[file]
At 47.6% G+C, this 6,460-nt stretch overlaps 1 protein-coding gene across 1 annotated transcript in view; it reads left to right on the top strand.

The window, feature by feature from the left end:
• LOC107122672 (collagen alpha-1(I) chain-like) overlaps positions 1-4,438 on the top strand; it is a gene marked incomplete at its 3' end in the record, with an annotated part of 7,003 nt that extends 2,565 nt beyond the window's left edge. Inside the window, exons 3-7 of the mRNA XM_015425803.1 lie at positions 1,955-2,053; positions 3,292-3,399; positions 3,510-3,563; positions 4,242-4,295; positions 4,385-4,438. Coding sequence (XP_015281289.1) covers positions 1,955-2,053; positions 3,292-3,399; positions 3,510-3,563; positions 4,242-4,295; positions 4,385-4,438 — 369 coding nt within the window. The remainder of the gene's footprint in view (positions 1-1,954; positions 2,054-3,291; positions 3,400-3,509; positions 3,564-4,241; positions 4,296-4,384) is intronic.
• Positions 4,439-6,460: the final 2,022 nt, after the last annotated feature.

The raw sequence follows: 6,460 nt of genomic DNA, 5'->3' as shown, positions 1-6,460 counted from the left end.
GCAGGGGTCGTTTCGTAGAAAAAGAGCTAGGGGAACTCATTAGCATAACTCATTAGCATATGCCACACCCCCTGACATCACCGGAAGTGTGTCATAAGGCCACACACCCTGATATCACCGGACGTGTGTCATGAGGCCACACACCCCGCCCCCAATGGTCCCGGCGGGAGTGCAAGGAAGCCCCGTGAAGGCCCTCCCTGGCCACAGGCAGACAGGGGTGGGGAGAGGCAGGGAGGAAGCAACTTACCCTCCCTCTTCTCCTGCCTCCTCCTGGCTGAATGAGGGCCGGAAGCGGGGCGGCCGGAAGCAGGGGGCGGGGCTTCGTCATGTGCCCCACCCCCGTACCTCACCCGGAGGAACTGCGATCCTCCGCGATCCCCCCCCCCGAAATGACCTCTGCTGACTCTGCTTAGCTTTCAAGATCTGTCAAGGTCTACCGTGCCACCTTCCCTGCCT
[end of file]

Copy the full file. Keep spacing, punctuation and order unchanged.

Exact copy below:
At 47.6% G+C, this 6,460-nt stretch overlaps 1 protein-coding gene across 1 annotated transcript in view; it reads left to right on the top strand.

The window, feature by feature from the left end:
• LOC107122672 (collagen alpha-1(I) chain-like) overlaps positions 1-4,438 on the top strand; it is a gene marked incomplete at its 3' end in the record, with an annotated part of 7,003 nt that extends 2,565 nt beyond the window's left edge. Inside the window, exons 3-7 of the mRNA XM_015425803.1 lie at positions 1,955-2,053; positions 3,292-3,399; positions 3,510-3,563; positions 4,242-4,295; positions 4,385-4,438. Coding sequence (XP_015281289.1) covers positions 1,955-2,053; positions 3,292-3,399; positions 3,510-3,563; positions 4,242-4,295; positions 4,385-4,438 — 369 coding nt within the window. The remainder of the gene's footprint in view (positions 1-1,954; positions 2,054-3,291; positions 3,400-3,509; positions 3,564-4,241; positions 4,296-4,384) is intronic.
• Positions 4,439-6,460: the final 2,022 nt, after the last annotated feature.

The raw sequence follows: 6,460 nt of genomic DNA, 5'->3' as shown, positions 1-6,460 counted from the left end.
GCAGGGGTCGTTTCGTAGAAAAAGAGCTAGGGGAACTCATTAGCATAACTCATTAGCATATGCCACACCCCCTGACATCACCGGAAGTGTGTCATAAGGCCACACACCCTGATATCACCGGACGTGTGTCATGAGGCCACACACCCCGCCCCCAATGGTCCCGGCGGGAGTGCAAGGAAGCCCCGTGAAGGCCCTCCCTGGCCACAGGCAGACAGGGGTGGGGAGAGGCAGGGAGGAAGCAACTTACCCTCCCTCTTCTCCTGCCTCCTCCTGGCTGAATGAGGGCCGGAAGCGGGGCGGCCGGAAGCAGGGGGCGGGGCTTCGTCATGTGCCCCACCCCCGTACCTCACCCGGAGGAACTGCGATCCTCCGCGATCCCCCCCCCCGAAATGACCTCTGCTGACTCTGCTTAGCTTTCAAGATCTGTCAAGGTCTACCGTGCCACCTTCCCTGCCT